There are at least 100 of my classmates in the Bay Area (mostly San Francisco) interning for various, tech, e-commerce, finance and consulting companies. I haven’t socialized with them as much as I had thought that I would because I’ve been focused on doing a good job at work mostly. I did, however, enjoy a nice weekend trip to Lake Tahoe for the 4th of July with a group of about 11, but that’s been it so far. I largely have not been as urgent about getting to the city more often perhaps because I know I’ll be there all fall attending school and hopefully digging my eagle talons even deeper into the rich networks and opportunities that exist in this area for someone with similar interests and career goals as I. With these thoughts in mind, I snapped one more photo before heading back to my squatted desk area to get work done on my internship projects…
My Advice to The Class of 2016
So, I have a few points of advice for those who will be embarking on their first years at top business schools this fall; but first, a couple of disclaimers:
*It really is what YOU make it. No one else’s perspective (or opinion) should overly influence how you choose to experience these next two amazing years
*Take everything I say with a grain of salt. I’m just one guy who attends one school. I can only speak from my own experience. So here goes…
1) The People Make the Place
A great school, a recognized brand, world class professors, fantastic experiences..that’s all good stuff. But the most important thing is to get to know your classmates (and the 2nd years). These are the people who you will be picking up the phone to call over the next 20-30 years for information, contacts and favors. You’ll also create lifelong memories, alliances and even businesses with them. THEY are your most important investment.
2) It will be harder than you might think
While its no Ph.D program or med school program or even the hell that I went through as an engineering undergrad, b-school is not a walk in the park academically. This is mostly true because so many of the people who you will meet there will already know half of what many others will be learning for the first time. The deck will be stacked in their favor and if you are not one of them, there will be little that you’ll be able to do to catch up to them without forfeiting your entire experience. Do what you need to do, but don’t kill yourself just for grades. You’ll regret it at graduation.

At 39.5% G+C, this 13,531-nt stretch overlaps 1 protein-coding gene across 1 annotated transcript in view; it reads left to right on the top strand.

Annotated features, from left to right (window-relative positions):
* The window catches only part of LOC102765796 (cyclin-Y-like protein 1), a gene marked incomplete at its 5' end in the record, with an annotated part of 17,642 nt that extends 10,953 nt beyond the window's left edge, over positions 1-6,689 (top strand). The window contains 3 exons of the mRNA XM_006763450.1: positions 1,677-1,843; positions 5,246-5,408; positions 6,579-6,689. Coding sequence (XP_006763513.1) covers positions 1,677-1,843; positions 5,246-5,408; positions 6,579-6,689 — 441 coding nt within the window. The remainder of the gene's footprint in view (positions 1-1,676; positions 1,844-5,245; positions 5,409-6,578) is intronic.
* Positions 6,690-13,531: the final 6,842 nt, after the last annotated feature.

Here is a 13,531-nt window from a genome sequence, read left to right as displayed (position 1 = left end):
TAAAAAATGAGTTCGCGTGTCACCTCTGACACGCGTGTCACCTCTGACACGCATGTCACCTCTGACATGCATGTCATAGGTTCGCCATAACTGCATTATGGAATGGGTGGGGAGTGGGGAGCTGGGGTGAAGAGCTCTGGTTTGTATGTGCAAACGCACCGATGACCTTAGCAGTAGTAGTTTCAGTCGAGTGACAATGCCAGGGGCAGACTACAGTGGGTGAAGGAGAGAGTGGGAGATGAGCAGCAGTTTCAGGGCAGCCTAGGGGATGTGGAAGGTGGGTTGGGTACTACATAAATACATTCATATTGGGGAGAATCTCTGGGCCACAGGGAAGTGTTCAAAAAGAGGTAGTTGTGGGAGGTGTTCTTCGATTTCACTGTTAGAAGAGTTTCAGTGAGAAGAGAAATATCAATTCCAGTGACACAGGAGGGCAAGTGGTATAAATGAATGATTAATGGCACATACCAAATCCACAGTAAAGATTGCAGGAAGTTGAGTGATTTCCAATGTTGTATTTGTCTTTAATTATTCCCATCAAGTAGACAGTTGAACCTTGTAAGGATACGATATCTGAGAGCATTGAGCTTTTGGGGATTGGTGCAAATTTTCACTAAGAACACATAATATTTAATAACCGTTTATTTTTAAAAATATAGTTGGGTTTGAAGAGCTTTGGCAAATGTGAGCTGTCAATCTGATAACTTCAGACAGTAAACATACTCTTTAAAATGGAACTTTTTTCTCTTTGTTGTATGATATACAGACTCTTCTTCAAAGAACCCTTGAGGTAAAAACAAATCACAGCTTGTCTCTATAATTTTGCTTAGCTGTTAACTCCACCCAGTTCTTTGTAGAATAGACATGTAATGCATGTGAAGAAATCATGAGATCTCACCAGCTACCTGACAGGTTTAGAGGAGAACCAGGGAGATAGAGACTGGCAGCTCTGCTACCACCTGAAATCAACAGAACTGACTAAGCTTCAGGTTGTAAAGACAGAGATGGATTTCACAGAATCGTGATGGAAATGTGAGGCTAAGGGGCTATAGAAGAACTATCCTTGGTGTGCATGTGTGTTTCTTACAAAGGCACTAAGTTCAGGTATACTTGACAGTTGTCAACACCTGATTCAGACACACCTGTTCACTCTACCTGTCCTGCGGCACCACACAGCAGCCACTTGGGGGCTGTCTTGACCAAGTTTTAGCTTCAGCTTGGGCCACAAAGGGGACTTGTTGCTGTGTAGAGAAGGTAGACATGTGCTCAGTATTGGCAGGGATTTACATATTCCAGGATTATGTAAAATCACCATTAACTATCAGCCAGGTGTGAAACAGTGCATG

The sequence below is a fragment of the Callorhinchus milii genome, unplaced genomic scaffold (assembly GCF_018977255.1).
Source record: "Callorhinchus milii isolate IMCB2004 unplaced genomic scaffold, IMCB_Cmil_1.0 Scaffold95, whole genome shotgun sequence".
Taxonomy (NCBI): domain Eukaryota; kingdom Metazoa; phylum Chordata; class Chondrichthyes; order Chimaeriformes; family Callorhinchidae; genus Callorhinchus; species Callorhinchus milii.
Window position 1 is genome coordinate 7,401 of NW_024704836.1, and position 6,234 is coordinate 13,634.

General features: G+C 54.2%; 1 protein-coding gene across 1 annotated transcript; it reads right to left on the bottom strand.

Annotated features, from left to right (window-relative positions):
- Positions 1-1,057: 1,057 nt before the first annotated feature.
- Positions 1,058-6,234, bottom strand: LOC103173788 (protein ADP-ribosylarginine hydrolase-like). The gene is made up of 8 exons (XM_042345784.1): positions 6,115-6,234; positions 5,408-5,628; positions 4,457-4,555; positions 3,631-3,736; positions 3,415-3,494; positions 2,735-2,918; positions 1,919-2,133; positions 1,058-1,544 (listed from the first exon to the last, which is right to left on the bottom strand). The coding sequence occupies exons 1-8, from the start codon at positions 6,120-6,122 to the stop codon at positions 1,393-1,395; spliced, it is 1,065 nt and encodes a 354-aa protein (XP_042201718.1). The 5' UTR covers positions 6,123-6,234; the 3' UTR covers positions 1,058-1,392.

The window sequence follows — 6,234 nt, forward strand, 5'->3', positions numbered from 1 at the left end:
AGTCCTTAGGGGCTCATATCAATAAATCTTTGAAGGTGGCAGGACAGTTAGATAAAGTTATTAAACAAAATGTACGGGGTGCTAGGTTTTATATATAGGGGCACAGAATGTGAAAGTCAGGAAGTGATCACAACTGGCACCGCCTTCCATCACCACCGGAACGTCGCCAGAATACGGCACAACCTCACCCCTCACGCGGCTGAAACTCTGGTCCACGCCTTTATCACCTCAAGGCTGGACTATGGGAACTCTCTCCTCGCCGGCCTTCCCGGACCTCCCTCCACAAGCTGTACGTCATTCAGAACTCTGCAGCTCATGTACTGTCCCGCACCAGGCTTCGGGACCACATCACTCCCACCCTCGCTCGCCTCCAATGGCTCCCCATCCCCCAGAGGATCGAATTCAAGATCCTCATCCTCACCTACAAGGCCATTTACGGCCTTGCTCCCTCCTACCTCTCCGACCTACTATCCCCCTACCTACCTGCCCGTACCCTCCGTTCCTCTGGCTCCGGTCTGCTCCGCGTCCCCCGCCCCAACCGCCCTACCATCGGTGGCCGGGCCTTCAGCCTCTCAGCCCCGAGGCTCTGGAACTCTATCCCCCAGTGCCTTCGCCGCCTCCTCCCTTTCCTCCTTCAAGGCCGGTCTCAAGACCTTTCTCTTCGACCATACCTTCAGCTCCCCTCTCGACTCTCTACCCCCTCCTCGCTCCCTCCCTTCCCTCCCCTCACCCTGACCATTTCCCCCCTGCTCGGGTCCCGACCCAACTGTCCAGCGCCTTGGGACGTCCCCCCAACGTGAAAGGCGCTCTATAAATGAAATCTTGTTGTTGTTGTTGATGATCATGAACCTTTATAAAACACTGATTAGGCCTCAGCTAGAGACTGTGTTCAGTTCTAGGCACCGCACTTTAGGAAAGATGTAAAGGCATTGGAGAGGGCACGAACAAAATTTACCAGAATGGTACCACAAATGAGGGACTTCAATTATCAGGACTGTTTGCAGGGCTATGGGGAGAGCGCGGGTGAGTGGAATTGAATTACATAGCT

3) Talk to 2nd years and recent graduates and plan way ahead
B-school goes by quickly–VERY quickly. And while most people will be very nice (or pretend to be at least) to you there are a finite number level of plum opportunities–even at huge programs like Wharton, HBS and Columbia. The more you speak with those who have walked your chosen path before you (your concentration, your dream job, your desired internship, et al.) the better prepared you’ll be to take advantage of the best opportunities and avoid the worst mistakes.
4) As much as you can, FOCUS
There will be a million opportunities flying at you constantly. Don’t try to do it all…or even most of it. Choose 2 or 3 things that you will commit to and do WELL. Let everything else fall behind those 2-3 priorities at any given time. Don’t end up missing out on something you REALLY want during this journey because your ego couldn’t let go of some tier 2 or 3 priority that didn’t even deserve your time or energy. Also be prepared to make that list of 2 or 3 flexible as needed. During your first semester (or year depending on where you go to school), you’d be wise to let academics be at least #2 or #3. After then, you’re pretty much in the clear as far as the books are concerned
5) It’s way more expensive than the school is telling you
I’ve covered this before and I’m for real not bullshitting you. Save, save, save! Plan for $10,000 to $15,000 more than the budget the school gives you to leave your hands each year, depending on how much you’d like to travel and enjoy various things that many of your classmates WILL be doing.
6) Your classes are the least of what you’ll be paying for
While it is important to do “well enough” in class, don’t let your GPA run your life—unless you’re trying to make a big impression on a super elite bank or consulting firm; and even then doing so may only be marginally useful to you. My strategy? I’ve focused on the classes that have meant the most to me to learn right now. Other’s I’ve just made sure that I was decently exposed and I’ve saved the notes. Still others I just sat through, survived and kept it moving. You aren’t in high school racking up AP and IB points. Most of what will make you valuable in a job or running a company cannot be learned in a classroom. It CAN be learned–or developed, however, in activities such as starting and running organizations, organizing national conferences, raising sponsorship dollars, building startups, navigating interpersonal politics, balancing more responsibilities than you have time for, experiencing new cultures, negotiating group deals for holiday rental houses in Tahoe and giving 120% to crush your internship at a great company that you may want to work for. Much like your undergraduate degree, completing your classes without failing out merely communicates that you aren’t a noob; and quite frankly, just getting into the great school that you’re going to has already proved that. Just don’t f-ck it up.
7) NOTHING that happens within the MBA bubble is a secret. What you do in the dark may end up in follies.
If you’re going to be a whore (or a douche bag) be prepared for everyone to know about it. You may think your little ski trip tryst, racist remarks or the screaming blow up during your learning team’s PowerPoint prep was a secret, but half the class will be talking about it behind your back; and years from now they are unlikely to forget that you were THAT guy or THAT girl. If you think that’s a good thing, then GO for it! But if not, then don’t play yourself like that. Have fun, but keep it classy–or at least super discrete…or else that midnight gang bang on the Israel trek just might end up being spoofed in follies–if not in someone’s personal video collection.